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James Murdoch: Ready for the throne?


When James Murdoch dropped out of Harvard University in 1995 to form an independent music label, Rawkus Records, he might not have seemed like the most likely candidate to one day take over News Corp., the global media business that his father, Rupert, has built up from its roots as an Australian newspaper publisher.

But his appointment Friday to a new job as chief executive of News Corp.'s international business, as part of a broad executive reshuffle prompted by the company's acquisition of Dow Jones, publisher of The Wall Street Journal, confirms James Murdoch's role as heir apparent.

Anyone expecting a carbon copy of Rupert Murdoch may be disappointed. But in his current job as chief executive of British Sky Broadcasting, the satellite television company, James Murdoch has shown enough of his father's media mettle to persuade analysts that he is up for a bigger job.

"There were initial reservations about James, but he has certainly won people over," said Paul Richards, an analyst at Numis Securities in London. "Some big media companies are so slow to change. What's remarkable about Sky is that they are so fast, and so willing to take a risk."

Indeed, when Murdoch arrived in London, some investors complained that he would not have gotten the job without the family connections. He was only 30 years old, and his principal executive experience was three years at the helm of Star, News Corp.'s Asian television business. Sky, meanwhile, was overly reliant on one business, pay-TV, whose growth was slowing.

Now analysts praise Murdoch for turning Sky into a broad-based communications provider, offering everything from video to broadband to telephony.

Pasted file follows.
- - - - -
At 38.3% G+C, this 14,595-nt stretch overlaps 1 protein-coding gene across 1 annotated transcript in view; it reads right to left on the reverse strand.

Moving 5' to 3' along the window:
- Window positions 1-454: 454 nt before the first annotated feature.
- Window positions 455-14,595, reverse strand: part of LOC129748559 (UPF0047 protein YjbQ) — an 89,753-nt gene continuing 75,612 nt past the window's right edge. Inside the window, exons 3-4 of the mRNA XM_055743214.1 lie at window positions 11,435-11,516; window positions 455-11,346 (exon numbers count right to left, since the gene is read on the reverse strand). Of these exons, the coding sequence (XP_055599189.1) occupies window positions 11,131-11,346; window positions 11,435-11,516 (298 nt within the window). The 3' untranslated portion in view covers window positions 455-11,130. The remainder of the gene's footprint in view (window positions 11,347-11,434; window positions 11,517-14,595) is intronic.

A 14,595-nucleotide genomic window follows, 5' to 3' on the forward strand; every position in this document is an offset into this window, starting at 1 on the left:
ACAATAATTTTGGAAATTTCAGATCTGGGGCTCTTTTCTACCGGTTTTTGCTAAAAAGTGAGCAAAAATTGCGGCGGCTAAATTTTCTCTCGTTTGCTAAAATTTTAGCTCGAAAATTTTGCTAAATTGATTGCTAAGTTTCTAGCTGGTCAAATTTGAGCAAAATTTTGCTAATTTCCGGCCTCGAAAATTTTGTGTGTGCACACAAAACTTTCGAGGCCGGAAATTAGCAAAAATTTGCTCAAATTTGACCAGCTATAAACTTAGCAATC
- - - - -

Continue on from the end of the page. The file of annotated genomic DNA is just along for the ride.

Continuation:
Murdoch's experience in Britain, where the embrace of digital media technologies by consumers is among the highest in the world, could help him deal with challenges elsewhere in the News Corp. empire, these analysts say.

Along with its ownership of the Fox television network, the 20th Century Fox movie studio and The New York Post in the United States, News Corp. has a powerful position in Britain. It is the largest shareholder in British Sky Broadcasting, and owns The Times and two lusty tabloids, The Sun and The News of the World.

Outside the English-speaking countries, though, it is spread more thinly.

"In the U.K., everyone assumes that Rupert's a monopolist" and that his position is equally strong elsewhere, said a former News Corp. executive, who spoke on the condition of anonymity. "But globally, there are probably things that he needs to do pretty quickly to keep News Corp. a strong business in 20 years' time."

Appointing a trusted lieutenant, his son, will allow Rupert Murdoch to devote more attention to The Wall Street Journal. In the short term, there will be holes to fill at News International, the newspaper business, which is based in London, after the departures of its chairman, Les Hinton, and of Robert Thomson, editor of The Times, for posts at Dow Jones.

Other News Corp. international businesses, meanwhile, have not kept pace with British Sky in making strides into the digital future, analysts say; Sky Italia, for instance, has four million pay-TV customers, but has not made a big push into new businesses like broadband.